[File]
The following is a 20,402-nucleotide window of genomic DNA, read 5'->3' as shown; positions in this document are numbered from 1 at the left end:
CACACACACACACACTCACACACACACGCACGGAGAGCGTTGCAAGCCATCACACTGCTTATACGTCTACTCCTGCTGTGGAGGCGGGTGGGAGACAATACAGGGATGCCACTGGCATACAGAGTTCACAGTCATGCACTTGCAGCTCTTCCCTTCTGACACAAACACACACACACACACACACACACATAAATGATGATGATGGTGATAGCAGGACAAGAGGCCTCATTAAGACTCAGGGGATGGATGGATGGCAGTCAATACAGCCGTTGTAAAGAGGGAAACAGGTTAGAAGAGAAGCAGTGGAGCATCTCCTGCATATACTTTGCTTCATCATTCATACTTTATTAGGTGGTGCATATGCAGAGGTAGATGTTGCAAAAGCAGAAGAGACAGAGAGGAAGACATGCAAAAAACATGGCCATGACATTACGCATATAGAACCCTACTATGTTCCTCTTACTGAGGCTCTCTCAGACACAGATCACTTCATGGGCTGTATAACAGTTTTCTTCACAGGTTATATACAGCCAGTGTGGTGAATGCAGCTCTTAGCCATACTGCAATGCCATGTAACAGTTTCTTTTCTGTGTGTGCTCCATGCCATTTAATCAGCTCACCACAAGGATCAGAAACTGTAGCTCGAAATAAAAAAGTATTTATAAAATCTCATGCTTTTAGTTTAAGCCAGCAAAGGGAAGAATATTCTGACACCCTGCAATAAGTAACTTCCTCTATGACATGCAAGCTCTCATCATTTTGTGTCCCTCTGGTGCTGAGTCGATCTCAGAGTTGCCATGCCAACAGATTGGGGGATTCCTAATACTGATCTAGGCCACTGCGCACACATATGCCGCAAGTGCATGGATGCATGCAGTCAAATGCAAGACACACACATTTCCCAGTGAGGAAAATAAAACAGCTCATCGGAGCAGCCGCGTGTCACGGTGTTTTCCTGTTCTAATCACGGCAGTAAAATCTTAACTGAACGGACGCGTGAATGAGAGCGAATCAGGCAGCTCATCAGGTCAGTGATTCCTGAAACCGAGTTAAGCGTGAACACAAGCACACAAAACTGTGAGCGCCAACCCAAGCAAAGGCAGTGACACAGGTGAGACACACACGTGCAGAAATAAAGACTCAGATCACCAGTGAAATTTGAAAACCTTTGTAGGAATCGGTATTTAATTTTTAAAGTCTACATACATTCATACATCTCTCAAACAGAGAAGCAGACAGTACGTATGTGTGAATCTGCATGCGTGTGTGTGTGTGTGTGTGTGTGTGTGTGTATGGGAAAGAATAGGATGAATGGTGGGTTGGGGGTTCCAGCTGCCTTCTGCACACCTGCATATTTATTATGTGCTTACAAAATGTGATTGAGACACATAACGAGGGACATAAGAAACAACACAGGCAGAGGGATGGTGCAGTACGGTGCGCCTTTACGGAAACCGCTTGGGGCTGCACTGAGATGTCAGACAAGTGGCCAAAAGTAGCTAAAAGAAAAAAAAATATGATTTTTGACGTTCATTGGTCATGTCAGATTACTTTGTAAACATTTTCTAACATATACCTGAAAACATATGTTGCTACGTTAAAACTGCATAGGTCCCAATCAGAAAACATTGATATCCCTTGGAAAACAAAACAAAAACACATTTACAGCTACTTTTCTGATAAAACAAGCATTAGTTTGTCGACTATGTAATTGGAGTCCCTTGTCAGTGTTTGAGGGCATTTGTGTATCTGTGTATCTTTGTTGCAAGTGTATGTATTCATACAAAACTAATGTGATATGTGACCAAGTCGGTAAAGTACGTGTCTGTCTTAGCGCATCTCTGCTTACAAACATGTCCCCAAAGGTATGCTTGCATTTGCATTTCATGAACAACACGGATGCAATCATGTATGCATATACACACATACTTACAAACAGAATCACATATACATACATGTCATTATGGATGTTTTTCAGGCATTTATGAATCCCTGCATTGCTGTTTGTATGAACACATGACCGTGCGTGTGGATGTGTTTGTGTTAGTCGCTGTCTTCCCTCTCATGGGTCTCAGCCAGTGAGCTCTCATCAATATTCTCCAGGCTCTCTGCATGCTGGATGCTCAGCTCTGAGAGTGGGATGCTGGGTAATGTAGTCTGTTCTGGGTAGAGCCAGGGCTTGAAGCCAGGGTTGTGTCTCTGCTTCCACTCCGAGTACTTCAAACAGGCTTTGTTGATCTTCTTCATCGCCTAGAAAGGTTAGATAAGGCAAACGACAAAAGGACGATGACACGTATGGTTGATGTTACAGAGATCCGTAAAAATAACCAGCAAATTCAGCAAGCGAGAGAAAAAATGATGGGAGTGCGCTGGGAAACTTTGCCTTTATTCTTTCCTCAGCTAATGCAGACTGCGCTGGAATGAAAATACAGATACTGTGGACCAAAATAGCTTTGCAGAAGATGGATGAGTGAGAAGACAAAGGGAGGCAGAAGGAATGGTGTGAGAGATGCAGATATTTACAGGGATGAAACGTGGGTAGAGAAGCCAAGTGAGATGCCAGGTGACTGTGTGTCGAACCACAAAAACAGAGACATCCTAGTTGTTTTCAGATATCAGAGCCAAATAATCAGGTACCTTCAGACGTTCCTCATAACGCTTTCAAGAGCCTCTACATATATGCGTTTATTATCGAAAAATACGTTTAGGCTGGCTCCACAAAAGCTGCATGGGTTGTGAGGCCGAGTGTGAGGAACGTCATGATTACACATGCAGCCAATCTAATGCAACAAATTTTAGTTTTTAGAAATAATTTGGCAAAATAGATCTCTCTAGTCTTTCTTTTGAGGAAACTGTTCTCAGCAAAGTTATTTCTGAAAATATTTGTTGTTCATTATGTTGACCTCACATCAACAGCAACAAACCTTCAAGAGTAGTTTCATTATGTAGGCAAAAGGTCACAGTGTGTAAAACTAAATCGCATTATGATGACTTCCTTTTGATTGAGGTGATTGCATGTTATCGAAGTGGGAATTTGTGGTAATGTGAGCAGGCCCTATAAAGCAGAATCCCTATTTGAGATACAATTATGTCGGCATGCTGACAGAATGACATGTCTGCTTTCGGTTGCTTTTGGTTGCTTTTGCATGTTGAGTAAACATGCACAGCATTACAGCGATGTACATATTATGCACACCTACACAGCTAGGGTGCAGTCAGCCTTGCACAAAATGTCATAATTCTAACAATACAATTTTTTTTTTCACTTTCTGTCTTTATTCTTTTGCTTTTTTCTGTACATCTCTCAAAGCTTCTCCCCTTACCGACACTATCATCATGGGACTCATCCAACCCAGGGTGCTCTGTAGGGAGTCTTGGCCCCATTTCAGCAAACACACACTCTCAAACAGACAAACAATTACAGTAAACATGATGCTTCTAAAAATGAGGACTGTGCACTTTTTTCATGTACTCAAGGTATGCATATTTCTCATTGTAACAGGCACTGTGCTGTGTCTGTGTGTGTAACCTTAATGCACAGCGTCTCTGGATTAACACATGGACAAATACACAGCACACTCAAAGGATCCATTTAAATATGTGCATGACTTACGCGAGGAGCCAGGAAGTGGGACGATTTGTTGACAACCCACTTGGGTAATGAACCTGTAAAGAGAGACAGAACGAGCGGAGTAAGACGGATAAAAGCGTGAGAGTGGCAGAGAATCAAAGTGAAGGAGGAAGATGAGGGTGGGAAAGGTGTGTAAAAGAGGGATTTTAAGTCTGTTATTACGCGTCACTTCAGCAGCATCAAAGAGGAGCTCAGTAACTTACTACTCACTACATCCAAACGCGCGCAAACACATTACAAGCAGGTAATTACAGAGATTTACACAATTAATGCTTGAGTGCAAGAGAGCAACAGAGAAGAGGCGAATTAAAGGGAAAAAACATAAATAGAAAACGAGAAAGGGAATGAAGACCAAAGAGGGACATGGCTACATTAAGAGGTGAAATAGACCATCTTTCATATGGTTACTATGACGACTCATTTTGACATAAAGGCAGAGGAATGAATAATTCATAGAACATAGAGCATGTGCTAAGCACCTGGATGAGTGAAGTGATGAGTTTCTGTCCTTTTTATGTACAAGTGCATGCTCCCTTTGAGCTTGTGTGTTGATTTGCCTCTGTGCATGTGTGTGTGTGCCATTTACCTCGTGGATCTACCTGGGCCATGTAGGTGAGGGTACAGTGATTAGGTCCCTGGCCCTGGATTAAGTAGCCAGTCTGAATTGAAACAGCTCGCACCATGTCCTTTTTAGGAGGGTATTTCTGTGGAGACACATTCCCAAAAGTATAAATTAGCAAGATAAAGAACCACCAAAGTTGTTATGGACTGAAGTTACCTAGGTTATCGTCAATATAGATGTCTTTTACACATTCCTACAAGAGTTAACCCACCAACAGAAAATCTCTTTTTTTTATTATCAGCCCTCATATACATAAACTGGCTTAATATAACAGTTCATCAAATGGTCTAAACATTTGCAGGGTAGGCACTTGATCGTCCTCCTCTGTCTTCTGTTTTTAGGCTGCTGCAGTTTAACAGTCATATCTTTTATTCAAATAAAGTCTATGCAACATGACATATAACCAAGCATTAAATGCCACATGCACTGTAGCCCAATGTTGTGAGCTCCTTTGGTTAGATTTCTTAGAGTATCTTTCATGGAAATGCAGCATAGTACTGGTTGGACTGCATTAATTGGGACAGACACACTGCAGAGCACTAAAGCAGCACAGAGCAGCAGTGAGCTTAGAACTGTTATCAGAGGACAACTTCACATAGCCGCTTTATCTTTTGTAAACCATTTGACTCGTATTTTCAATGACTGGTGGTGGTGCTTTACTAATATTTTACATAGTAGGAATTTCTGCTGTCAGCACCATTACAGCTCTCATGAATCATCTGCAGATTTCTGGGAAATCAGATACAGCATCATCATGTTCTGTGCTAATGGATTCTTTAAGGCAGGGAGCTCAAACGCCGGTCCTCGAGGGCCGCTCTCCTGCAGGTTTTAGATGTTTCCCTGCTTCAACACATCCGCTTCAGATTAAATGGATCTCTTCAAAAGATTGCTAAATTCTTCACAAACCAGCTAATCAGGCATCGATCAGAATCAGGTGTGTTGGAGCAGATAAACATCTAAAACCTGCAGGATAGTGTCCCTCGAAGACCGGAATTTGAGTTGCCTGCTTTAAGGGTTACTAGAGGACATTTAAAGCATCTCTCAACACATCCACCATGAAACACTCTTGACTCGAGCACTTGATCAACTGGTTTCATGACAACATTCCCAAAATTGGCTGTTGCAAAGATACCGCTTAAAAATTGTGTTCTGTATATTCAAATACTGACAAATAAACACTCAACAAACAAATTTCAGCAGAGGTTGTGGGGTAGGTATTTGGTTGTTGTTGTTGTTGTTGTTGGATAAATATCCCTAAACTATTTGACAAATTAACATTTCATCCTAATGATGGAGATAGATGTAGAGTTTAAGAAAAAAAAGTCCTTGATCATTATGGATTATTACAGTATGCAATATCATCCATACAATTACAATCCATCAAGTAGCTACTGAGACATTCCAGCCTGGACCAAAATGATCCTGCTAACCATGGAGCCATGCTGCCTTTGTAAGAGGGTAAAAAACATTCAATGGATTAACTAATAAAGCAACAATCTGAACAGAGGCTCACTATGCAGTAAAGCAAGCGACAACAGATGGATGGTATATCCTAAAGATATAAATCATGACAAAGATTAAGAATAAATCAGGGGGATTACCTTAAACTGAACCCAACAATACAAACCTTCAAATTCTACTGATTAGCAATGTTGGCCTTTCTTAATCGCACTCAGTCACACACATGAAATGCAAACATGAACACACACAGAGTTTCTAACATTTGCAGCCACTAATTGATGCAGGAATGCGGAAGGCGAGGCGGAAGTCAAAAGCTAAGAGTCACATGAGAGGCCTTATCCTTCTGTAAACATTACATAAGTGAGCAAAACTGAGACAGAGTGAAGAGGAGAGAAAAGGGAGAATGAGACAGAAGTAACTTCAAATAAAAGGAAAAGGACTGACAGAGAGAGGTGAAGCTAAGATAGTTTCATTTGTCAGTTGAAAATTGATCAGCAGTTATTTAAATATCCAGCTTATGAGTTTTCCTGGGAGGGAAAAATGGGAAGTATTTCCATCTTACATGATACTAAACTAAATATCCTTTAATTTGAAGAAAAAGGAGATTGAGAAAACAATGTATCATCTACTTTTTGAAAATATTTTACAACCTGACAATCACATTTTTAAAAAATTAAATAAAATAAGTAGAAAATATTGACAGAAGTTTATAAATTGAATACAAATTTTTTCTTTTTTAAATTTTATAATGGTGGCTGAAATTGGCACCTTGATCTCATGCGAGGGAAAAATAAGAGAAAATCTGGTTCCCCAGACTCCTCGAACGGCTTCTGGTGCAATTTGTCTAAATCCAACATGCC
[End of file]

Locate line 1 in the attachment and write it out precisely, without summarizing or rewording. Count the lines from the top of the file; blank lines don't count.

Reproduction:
The following is a 20,402-nucleotide window of genomic DNA, read 5'->3' as shown; positions in this document are numbered from 1 at the left end: